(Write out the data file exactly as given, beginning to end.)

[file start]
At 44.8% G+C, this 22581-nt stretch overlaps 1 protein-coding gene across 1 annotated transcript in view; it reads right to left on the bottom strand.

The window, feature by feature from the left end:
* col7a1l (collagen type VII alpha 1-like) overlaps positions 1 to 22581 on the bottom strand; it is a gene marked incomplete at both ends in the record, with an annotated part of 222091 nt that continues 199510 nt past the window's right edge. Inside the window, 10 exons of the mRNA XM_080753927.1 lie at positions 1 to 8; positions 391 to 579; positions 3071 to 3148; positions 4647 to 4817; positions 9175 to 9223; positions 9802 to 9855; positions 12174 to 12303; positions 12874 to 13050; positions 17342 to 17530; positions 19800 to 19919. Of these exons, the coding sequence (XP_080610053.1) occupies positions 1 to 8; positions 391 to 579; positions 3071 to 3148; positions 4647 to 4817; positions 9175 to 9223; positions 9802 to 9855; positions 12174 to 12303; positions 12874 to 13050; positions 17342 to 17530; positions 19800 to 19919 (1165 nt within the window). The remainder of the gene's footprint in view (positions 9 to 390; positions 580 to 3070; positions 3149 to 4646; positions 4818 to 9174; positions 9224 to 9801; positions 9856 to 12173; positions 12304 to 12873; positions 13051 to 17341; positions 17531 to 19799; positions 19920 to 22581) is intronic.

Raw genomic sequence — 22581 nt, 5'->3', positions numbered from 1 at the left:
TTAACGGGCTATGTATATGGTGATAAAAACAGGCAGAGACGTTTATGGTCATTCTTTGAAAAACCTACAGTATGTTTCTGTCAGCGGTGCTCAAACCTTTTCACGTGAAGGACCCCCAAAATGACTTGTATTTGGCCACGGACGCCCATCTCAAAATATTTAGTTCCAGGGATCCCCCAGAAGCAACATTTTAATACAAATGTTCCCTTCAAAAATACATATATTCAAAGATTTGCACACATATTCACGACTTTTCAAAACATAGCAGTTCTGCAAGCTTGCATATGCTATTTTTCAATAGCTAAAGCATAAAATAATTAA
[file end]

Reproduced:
At 44.8% G+C, this 22581-nt stretch overlaps 1 protein-coding gene across 1 annotated transcript in view; it reads right to left on the bottom strand.

The window, feature by feature from the left end:
* col7a1l (collagen type VII alpha 1-like) overlaps positions 1 to 22581 on the bottom strand; it is a gene marked incomplete at both ends in the record, with an annotated part of 222091 nt that continues 199510 nt past the window's right edge. Inside the window, 10 exons of the mRNA XM_080753927.1 lie at positions 1 to 8; positions 391 to 579; positions 3071 to 3148; positions 4647 to 4817; positions 9175 to 9223; positions 9802 to 9855; positions 12174 to 12303; positions 12874 to 13050; positions 17342 to 17530; positions 19800 to 19919. Of these exons, the coding sequence (XP_080610053.1) occupies positions 1 to 8; positions 391 to 579; positions 3071 to 3148; positions 4647 to 4817; positions 9175 to 9223; positions 9802 to 9855; positions 12174 to 12303; positions 12874 to 13050; positions 17342 to 17530; positions 19800 to 19919 (1165 nt within the window). The remainder of the gene's footprint in view (positions 9 to 390; positions 580 to 3070; positions 3149 to 4646; positions 4818 to 9174; positions 9224 to 9801; positions 9856 to 12173; positions 12304 to 12873; positions 13051 to 17341; positions 17531 to 19799; positions 19920 to 22581) is intronic.

Raw genomic sequence — 22581 nt, 5'->3', positions numbered from 1 at the left:
TTAACGGGCTATGTATATGGTGATAAAAACAGGCAGAGACGTTTATGGTCATTCTTTGAAAAACCTACAGTATGTTTCTGTCAGCGGTGCTCAAACCTTTTCACGTGAAGGACCCCCAAAATGACTTGTATTTGGCCACGGACGCCCATCTCAAAATATTTAGTTCCAGGGATCCCCCAGAAGCAACATTTTAATACAAATGTTCCCTTCAAAAATACATATATTCAAAGATTTGCACACATATTCACGACTTTTCAAAACATAGCAGTTCTGCAAGCTTGCATATGCTATTTTTCAATAGCTAAAGCATAAAATAATTAA